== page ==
Impact of Utilitarianism on Walrus Hunting and Cultural Values

Classified in Other subjects

Written at on English with a size of 4.17 KB.

A.1) Canada banned walrus hunt as it became a danger to the species population

Inuit subsistence revolved around the hunt of this large animal, so the government decided to make an exception for this community. Allow aboriginal people to sell their right to kill some of their walrus quota to hunters. They would collect the fee, serve as guides, & keep the meat & skins as they had always done. This way, trophy hunters fulfill their desire to shoot a walrus while the Inuit gain a new source of income, all without exceeding the agreed amount of walrus’ deaths. According to Sandel, they reached the best solution by employing a utilitarian approach. In order to maximize the happiness of all parties, market logic had to be followed. Walrus hunting is important for the Inuit, but when the social practice became a market commodity, its allocated cultural worth diminished. The problematic aspect is the fact that significant profits were made from it by turning it into a tourist attraction, this resulted in its degradation, which defeated the original purpose of the permission given by the government. Adding a supplementary monetary incentive ended up corrupting a previously honor-filled tradition by converting it into a morally questionable transaction.

A.2) A utilitarian-market system doesn’t judge, whether a desire is valuable or not, its goal is to satisfy the most people possible

Sandel’s concern begins with the idea that even though the market is free, its Benthamite view of pleasures could be dangerous to human morality: claiming that pleasures are all equal is a principle employed to maximize economic benefits out of them.

It is certainly easier to fulfill simpler pleasures, the way Mills explains this is through his Socrates/pig quote. No one can deny how happy a pig rolling in mud looks, & as humans we aspire to have that kind of pleasure. But would you trade your capacity to process knowledge for dirt-playing bliss? As tempting as it is, to forget the world’s problems is not an option if that means you would lose the experience of life’s finer things. So, if we see walrus hunting under this light, we’d be able to say that this grotesque & troubling activity does not belong to the higher pleasure side of things.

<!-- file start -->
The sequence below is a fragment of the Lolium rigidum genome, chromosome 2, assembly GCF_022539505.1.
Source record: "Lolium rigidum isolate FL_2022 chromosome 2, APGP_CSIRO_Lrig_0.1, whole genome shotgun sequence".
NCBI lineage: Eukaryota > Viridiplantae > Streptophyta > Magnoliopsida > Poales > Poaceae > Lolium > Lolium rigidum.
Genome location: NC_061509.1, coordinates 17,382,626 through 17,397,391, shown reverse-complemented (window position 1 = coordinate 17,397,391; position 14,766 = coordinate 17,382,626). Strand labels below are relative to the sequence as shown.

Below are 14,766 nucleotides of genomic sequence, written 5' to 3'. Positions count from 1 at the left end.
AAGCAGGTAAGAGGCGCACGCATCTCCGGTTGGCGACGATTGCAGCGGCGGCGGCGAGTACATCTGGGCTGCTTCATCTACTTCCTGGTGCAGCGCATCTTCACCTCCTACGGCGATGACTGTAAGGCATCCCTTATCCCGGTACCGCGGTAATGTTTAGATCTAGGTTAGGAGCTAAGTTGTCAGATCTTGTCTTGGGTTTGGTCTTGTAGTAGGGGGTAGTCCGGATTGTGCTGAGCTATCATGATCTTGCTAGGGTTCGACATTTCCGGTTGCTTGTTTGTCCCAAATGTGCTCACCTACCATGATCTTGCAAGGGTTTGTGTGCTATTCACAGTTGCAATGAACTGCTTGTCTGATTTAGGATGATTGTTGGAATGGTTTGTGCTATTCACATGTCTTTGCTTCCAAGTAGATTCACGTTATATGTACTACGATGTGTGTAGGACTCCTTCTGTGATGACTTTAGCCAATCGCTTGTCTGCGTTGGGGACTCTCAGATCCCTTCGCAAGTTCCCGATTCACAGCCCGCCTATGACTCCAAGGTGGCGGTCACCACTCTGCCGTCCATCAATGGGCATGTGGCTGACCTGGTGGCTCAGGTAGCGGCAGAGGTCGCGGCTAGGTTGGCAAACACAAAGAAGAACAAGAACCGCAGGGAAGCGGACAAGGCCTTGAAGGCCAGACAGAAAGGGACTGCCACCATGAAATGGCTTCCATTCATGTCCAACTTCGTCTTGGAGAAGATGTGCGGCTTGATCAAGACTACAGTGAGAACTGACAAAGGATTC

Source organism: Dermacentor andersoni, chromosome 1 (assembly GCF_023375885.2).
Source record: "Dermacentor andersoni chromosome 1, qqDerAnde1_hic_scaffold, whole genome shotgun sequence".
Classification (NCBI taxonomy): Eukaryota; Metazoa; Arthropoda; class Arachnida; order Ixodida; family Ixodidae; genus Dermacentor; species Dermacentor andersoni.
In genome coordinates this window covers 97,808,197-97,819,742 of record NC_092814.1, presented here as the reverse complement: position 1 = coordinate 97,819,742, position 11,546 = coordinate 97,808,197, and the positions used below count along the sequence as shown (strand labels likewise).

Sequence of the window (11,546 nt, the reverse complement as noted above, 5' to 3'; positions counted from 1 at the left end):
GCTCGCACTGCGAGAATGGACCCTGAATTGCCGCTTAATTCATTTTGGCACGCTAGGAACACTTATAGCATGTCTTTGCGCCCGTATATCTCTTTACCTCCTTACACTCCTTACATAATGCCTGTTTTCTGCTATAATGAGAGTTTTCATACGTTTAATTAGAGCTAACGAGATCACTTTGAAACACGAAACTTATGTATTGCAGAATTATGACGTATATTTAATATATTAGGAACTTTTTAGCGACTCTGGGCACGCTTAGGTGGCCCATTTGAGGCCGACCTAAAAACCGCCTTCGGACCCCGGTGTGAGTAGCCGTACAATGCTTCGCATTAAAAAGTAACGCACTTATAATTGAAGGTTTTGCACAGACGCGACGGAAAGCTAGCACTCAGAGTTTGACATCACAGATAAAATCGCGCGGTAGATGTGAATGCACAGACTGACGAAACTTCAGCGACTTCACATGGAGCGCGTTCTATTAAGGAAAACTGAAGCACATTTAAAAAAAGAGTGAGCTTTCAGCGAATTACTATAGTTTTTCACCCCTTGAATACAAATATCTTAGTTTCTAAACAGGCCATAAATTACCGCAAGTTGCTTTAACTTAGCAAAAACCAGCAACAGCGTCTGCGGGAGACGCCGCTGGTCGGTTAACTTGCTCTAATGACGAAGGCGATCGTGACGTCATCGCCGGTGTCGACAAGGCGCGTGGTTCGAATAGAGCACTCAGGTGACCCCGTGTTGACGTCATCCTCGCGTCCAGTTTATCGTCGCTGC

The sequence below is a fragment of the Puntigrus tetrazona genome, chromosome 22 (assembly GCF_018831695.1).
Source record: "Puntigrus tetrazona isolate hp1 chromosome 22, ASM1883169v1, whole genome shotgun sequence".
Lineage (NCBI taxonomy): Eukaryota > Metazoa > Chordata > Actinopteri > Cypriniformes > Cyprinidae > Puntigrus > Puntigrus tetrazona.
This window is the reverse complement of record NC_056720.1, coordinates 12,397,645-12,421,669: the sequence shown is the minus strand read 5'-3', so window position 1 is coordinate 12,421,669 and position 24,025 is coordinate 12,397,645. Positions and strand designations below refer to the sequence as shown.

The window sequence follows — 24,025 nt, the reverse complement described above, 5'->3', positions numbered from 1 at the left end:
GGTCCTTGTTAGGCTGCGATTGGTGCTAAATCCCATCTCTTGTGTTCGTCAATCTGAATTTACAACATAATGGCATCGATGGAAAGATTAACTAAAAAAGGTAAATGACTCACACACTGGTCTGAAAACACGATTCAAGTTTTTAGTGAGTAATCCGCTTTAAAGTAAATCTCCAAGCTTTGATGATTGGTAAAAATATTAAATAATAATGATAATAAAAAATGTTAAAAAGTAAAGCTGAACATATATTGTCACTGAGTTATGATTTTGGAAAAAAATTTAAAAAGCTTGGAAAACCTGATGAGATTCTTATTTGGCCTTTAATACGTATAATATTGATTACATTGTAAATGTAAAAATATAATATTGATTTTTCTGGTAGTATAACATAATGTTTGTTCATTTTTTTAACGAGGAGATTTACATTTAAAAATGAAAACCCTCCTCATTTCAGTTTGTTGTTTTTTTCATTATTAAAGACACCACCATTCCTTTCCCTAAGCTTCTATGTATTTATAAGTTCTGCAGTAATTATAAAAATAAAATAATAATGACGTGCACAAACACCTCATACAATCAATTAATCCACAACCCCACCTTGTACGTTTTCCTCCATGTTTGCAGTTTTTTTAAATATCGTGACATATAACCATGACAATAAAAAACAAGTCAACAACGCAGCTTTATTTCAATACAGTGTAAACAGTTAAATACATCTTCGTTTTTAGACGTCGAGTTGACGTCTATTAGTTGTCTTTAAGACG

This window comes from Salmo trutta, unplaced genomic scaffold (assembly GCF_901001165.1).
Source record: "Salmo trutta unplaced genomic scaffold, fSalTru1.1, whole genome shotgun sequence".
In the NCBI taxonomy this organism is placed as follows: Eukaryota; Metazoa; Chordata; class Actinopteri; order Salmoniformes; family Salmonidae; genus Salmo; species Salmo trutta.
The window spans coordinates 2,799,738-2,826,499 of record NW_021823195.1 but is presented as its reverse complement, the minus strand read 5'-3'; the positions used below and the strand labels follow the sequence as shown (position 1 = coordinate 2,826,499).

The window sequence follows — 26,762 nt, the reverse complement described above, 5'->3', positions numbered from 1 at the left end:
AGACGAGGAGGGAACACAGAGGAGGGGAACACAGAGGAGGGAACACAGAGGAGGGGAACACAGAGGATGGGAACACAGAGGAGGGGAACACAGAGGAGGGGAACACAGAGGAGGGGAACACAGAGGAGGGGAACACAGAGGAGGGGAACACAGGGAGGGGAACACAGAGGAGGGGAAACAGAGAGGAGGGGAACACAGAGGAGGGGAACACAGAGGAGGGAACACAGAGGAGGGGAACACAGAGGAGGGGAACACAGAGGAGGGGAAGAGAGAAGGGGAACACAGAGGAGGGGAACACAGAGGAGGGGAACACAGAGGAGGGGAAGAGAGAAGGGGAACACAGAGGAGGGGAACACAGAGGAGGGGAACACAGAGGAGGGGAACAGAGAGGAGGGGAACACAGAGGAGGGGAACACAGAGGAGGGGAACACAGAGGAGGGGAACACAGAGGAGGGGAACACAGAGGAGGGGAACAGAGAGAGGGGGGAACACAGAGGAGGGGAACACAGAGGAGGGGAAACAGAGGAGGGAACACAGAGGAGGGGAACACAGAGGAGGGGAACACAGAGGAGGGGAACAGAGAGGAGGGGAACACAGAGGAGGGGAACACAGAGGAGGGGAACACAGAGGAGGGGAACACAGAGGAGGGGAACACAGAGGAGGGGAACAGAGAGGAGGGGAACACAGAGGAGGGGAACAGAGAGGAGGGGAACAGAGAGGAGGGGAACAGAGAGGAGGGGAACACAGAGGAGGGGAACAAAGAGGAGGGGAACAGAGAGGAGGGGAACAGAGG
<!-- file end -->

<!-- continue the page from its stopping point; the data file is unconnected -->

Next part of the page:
In a utilitarian market system lower pleasures are easier to satisfy, & since a market is regulated by people’s preferences, it is safe to say that easier to process emotions are the ones often majorly desired by them. To cater to new consumer demand, such as hunting for sport, can be easily profited from. The problem with not differentiating between higher or lower pleasures is that society would likely start to degrade itself by choosing to fulfill physical or bodily pleasures over the complex intellectual ones.

Because, as explained previously, giving up the proper way to value a cultural practice and therefore a walrus’ life, buries the tradition deeper under moral corruption

B.1) Richard Taylor Meaningless existence Myth of Sisyphus: Contains an element of a repetitious, cyclic activity that never comes to anything

Nothing comes of it, & the work is simply pointless. If we supposed that these stones were assembled at the top of the hill & there incorporated, then the aspect of meaninglessness would disappear. His labors would then have a point, & although one could perhaps still say it was not worth it, one could not say that his life was devoid of meaning altogether. // *Change: He has but one obsession, which is to roll stones, & it is an obsession that is only for the more appeased by his rolling them. Now it can be seen why this little afterthought of the gods was also in fact merciful. For they have by this device managed to give Sisyphus precisely what he wants—by making him want precisely what they inflict on him. His life is now filled with mission & meaning. The gods have promised him an endless opportunity to indulge his single purpose, without concern or frustration. //

Entradas relacionadas: